Colfax Avenue, the longest Main Street in America, has always encouraged movement.
Jonny Barber first heard about Colfax Avenue while reading On the Road in high school in Salt Lake City. His first up-close-and-personal experience with the storied street came when he played the Lion's Lair in 1995, about six years after he moved to Colorado. At that show, he fell in love with the strip.
As his first act of devotion, Barber launched colfaxavenue.com fourteen years ago, documenting tales of Colfax. In November 2017, he made his love much more concrete, opening the Colfax Museum in the Ed Moore Flower Shop on East Colfax. But not long after, Lydia Mary, who has been running the flower shop for close to four decades, decided to sell the property.
After that, Barber moved his museum and all of its fabulous collections dedicated to Colfax across town, into Lakewood’s 40 West Arts District, in the former Pasternack’s Pawn Shop building, home to Next gallery. But while Lakewood has lately secured many cultural institutions fleeing Denver, including Pirate, the Colfax Museum is no longer one of them. This week the museum "definitely closed its door for good in Lakewood," Barber says.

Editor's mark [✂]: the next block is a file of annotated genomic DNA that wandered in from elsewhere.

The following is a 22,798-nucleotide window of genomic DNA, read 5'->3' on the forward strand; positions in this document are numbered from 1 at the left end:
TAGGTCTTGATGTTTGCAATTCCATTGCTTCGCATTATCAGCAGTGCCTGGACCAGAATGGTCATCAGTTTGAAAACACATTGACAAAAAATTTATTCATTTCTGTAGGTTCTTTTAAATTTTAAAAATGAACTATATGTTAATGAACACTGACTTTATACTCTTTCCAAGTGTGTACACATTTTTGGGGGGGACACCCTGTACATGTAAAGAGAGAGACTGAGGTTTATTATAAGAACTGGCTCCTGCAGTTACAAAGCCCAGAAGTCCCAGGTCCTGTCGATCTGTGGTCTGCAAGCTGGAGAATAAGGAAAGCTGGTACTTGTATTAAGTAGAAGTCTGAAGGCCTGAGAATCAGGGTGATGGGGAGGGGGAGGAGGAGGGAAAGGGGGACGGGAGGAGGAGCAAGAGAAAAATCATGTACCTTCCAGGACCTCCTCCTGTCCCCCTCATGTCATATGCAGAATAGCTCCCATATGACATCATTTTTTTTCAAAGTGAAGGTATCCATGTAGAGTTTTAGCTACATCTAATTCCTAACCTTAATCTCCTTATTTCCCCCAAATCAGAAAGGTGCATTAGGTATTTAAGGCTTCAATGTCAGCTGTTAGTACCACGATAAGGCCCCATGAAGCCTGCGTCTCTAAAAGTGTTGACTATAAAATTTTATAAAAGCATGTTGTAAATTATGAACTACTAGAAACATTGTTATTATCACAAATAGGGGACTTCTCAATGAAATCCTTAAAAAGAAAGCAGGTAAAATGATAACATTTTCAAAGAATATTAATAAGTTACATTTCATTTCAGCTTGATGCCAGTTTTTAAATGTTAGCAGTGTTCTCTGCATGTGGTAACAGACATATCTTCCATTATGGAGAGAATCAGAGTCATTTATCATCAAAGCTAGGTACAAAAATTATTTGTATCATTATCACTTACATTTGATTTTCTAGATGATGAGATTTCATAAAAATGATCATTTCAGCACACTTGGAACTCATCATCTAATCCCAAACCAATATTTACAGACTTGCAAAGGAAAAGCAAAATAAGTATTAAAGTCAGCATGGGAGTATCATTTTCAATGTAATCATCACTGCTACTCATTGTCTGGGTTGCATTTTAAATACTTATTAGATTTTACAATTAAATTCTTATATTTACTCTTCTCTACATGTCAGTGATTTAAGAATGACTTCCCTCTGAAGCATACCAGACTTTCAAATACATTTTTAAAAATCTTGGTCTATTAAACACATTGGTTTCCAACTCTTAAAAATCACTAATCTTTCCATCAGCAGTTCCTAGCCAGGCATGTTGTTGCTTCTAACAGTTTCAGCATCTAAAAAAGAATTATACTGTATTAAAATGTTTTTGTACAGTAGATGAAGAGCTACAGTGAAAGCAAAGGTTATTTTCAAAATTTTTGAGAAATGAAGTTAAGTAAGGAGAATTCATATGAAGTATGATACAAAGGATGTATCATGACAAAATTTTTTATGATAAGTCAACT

In fact, he adds, "Colfax Museum is currently homeless."
So is the Root40 MusicFest, the fundraising bash that Barber had planned to hold on June 29 behind the museum, with Americana star/Nashville legend Jim Lauderdale. "It was the event being thrown to raise the necessary money to keep us alive," says Barber. "Donations are desperately needed at this time to ensure that the museum doesn't disappear along with so much of Denver's history." (You can make a tax-deductible donation at thecolfaxmuseum.org.)
Barber has put all of the museum's contents in storage while he figures out his next move. One thing is certain: The new destination will be somewhere on Colfax.
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